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Buying an old army truck > F15441-M-PERS-3 s/n 109943 >
> Beltring and beyond > Bits 'n bobs
I'd been looking for a good CMP truck for some time when I ran across an ad on the internet in April 2001: 
"For sale: Ford F15A CMP GS 4WD Truck. 1943. Good running condition - Fully restored 7 years ago, 
now requires canvas & cosmetics. Rebuilt V8 runs like a watch.
Upon inquiring, the owner's son Max sent me some scans and information. It turned out the F15A had its original body, cab and data plates. Since being restored, it had slightly deteriorated, needing attention to some surface rust and the brakes. Sounded just like what I was looking for!

The picture left shows it during a show some years ago after it was restored by Alan Levell. In 1989 Alan purchased the F15A from Sidney Bolton. Mr Bolton reportedly bought the truck off a farmer in the 1960s, who in turn had bought it at a Ruddington auction in 1949. Mr Bolton had tidied it up to use, but the truck was first restored by Alan Levell. He found the F15A to be originally painted a sandy/desert colour under many layers of green. The vehicle is marked in 1st Canadian Army markings, these were copied from original markings found under the paint when it was restored. Its census no. 'CZ4285364' is spurious.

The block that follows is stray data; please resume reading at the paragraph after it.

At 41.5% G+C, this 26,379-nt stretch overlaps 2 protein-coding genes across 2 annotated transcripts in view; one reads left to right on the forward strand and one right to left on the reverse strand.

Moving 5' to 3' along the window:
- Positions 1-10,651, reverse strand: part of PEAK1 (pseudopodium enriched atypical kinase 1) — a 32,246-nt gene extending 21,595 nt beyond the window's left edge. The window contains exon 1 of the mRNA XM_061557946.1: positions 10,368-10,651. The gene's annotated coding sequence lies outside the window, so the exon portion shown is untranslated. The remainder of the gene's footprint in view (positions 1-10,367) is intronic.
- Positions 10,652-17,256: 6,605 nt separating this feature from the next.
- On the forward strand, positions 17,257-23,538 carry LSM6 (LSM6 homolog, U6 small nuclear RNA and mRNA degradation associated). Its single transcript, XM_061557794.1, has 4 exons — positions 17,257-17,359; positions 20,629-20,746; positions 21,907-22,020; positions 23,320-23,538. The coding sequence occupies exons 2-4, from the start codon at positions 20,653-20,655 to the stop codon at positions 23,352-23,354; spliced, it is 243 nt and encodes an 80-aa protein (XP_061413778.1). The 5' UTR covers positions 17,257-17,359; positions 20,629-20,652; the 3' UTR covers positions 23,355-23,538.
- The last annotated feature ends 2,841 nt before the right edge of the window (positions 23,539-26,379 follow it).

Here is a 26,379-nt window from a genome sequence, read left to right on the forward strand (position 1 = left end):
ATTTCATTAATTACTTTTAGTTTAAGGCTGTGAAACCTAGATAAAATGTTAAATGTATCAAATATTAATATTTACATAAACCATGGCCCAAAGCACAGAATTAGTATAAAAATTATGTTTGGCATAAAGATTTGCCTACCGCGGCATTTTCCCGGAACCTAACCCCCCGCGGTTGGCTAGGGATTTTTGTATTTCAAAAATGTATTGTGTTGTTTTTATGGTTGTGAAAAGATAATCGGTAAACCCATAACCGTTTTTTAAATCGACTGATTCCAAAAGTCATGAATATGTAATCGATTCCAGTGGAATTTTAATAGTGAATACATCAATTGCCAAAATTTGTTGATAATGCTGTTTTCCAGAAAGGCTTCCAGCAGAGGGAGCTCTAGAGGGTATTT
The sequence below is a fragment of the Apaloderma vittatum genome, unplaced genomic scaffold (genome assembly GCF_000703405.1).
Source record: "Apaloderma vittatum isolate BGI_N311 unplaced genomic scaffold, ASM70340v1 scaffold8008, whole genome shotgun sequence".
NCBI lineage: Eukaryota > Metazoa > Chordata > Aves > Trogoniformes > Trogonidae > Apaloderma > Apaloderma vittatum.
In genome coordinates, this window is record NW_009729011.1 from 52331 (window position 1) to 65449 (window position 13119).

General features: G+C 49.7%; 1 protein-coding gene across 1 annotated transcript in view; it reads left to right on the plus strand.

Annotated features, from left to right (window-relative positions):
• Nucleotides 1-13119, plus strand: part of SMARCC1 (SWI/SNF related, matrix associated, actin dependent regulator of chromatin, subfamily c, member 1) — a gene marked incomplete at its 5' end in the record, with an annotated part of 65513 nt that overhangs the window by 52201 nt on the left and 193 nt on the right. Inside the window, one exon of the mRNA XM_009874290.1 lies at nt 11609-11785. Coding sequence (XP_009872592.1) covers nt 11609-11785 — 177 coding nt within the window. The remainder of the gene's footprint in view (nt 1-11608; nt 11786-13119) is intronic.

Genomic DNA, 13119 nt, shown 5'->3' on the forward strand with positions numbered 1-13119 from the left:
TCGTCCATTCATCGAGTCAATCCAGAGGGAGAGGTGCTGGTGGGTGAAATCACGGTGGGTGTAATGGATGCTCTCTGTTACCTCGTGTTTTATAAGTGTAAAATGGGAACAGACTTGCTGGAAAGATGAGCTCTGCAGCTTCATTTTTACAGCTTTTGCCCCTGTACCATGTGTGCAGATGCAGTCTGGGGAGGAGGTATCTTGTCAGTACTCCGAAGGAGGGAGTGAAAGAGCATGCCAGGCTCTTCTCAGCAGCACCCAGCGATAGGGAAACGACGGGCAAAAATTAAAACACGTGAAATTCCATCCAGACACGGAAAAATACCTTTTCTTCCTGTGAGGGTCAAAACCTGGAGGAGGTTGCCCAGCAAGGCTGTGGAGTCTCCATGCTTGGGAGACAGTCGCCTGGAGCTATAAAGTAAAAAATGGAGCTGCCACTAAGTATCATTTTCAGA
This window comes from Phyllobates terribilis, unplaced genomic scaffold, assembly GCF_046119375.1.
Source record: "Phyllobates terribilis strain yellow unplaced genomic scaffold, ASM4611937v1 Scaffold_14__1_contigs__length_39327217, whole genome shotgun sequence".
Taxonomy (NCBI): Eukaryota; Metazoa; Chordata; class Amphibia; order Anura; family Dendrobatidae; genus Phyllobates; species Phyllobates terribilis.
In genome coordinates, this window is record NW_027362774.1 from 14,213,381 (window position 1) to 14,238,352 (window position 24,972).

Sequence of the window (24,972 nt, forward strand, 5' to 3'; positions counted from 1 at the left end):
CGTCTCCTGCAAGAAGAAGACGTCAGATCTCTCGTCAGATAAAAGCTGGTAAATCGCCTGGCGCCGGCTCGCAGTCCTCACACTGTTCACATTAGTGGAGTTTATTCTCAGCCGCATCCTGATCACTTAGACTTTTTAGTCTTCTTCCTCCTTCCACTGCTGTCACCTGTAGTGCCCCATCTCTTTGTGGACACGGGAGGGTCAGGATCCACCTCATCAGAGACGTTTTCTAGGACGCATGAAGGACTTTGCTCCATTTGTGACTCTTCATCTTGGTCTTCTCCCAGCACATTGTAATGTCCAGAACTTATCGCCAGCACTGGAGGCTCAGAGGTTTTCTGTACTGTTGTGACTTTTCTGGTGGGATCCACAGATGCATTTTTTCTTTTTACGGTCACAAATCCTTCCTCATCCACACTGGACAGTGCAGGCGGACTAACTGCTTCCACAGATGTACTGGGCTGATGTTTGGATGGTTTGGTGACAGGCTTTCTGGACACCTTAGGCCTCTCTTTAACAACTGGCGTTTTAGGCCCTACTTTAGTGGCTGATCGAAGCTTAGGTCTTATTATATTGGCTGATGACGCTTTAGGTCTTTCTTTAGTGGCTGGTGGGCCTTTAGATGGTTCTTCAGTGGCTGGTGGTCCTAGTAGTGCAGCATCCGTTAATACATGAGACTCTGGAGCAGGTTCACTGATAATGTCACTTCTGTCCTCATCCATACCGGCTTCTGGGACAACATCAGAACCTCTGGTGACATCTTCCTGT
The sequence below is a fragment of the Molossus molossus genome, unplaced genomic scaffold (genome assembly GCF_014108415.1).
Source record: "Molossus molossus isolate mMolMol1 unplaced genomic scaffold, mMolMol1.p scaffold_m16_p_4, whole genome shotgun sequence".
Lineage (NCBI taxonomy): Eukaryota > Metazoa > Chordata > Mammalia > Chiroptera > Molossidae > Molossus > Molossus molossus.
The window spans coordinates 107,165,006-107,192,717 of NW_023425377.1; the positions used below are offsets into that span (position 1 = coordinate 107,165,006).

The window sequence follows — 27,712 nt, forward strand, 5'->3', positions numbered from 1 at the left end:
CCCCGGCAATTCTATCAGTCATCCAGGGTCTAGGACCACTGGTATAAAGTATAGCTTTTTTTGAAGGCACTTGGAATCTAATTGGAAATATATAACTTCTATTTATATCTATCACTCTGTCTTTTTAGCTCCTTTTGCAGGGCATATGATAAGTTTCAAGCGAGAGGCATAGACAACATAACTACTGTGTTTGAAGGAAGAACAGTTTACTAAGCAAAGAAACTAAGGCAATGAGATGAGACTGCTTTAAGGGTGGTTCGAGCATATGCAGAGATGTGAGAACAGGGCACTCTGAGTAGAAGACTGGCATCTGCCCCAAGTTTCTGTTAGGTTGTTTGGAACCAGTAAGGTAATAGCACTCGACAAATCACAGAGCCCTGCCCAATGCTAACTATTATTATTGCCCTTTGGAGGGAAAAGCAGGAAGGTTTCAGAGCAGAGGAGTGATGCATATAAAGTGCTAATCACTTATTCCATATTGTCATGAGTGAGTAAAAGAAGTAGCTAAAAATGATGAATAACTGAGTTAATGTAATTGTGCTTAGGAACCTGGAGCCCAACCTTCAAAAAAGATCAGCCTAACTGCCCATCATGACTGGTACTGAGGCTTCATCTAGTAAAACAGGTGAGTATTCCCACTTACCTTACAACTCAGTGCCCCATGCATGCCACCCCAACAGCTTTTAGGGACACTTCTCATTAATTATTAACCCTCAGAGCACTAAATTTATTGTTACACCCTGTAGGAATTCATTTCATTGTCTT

After exchanging e-mails and a few phone calls, I was convinced it was worth pursuing this truck. An English friend of mine, Richard Notton, offered to go over to Alan's place to assess the truck. So, on 26 June 2001, Richard Notton and Dave & Rory Ballard went over to Alan Levell's place to assess the truck. Richard is a mechanical and electrical wizard, while Dave and Rory are professional car restorers (incl. a Ford F15 with 20mm Polsten gun). Based on their report, I bought the truck over the phone - there and then!

Now, it sounds very easy to buy a truck over the phone, but then there's the business of getting it home. Beforehand, I had discussed the matter with Richard and another friend, David Herbert. They had both offered advice and help, and based on the condition of the truck and their support I decided to try to drive it home. It was taxed, MoT-exempt and I was able to insure it, so all legal necessities were met. I decided to pick up the truck just before Beltring, so I could attend the War & Peace show in my very own old army truck!

On the monday before Beltring I crossed the channel by high-speed ferry. My friend David Herbert and his wife Karen picked me up on the Harwich docks. Tuesday morning David and I set off early, to arrive at Alan Levell's Willowslea Farm Kennels at Stanwell Moor, right next to Heathrow Airport around 10 o'clock. We found the F15A in the same spot where Richard Notton and Dave Ballard left her after assessing the truck three weeks earlier.

When I got to Alan's place to pick up the Ford on 17 July, it still stood as Richard had seen it.
Alan let us check out the vehicle at our leisure. He had told me the brakes were not working properly, so I had brought various spares. Dirk Leegwater was kind enough to supply me with all the brake spares I might need, with the option to return the stuff I did not need. David and I found out that all was needed were two new bleeding nipples on the front wheel cylinders, topping up the master cylinder with brake fluid and bleeding the brakes. We tensioned the fan belts, checked the radiator fluid, fiddled with the indicators and by three o'clock we decided we were ready to head off to Beltring.